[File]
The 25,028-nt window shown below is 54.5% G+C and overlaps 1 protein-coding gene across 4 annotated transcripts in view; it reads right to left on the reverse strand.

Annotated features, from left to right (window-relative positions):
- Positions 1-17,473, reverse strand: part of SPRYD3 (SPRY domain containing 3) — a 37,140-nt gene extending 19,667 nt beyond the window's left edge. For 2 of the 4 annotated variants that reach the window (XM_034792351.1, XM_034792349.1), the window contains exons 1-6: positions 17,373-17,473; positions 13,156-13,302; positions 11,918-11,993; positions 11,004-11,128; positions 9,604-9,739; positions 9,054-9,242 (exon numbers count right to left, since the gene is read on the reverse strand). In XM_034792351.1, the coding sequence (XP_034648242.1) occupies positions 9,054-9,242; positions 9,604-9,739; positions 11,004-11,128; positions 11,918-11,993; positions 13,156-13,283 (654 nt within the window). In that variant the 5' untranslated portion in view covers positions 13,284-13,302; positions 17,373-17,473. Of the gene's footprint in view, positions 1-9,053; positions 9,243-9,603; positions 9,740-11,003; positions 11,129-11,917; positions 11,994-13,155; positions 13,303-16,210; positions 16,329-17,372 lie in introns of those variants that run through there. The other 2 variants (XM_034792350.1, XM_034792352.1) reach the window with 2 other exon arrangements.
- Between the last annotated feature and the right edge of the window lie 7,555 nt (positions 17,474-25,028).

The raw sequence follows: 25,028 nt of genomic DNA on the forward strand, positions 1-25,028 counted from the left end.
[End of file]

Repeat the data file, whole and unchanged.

The 25,028-nt window shown below is 54.5% G+C and overlaps 1 protein-coding gene across 4 annotated transcripts in view; it reads right to left on the reverse strand.

Annotated features, from left to right (window-relative positions):
- Positions 1-17,473, reverse strand: part of SPRYD3 (SPRY domain containing 3) — a 37,140-nt gene extending 19,667 nt beyond the window's left edge. For 2 of the 4 annotated variants that reach the window (XM_034792351.1, XM_034792349.1), the window contains exons 1-6: positions 17,373-17,473; positions 13,156-13,302; positions 11,918-11,993; positions 11,004-11,128; positions 9,604-9,739; positions 9,054-9,242 (exon numbers count right to left, since the gene is read on the reverse strand). In XM_034792351.1, the coding sequence (XP_034648242.1) occupies positions 9,054-9,242; positions 9,604-9,739; positions 11,004-11,128; positions 11,918-11,993; positions 13,156-13,283 (654 nt within the window). In that variant the 5' untranslated portion in view covers positions 13,284-13,302; positions 17,373-17,473. Of the gene's footprint in view, positions 1-9,053; positions 9,243-9,603; positions 9,740-11,003; positions 11,129-11,917; positions 11,994-13,155; positions 13,303-16,210; positions 16,329-17,372 lie in introns of those variants that run through there. The other 2 variants (XM_034792350.1, XM_034792352.1) reach the window with 2 other exon arrangements.
- Between the last annotated feature and the right edge of the window lie 7,555 nt (positions 17,474-25,028).

The raw sequence follows: 25,028 nt of genomic DNA on the forward strand, positions 1-25,028 counted from the left end.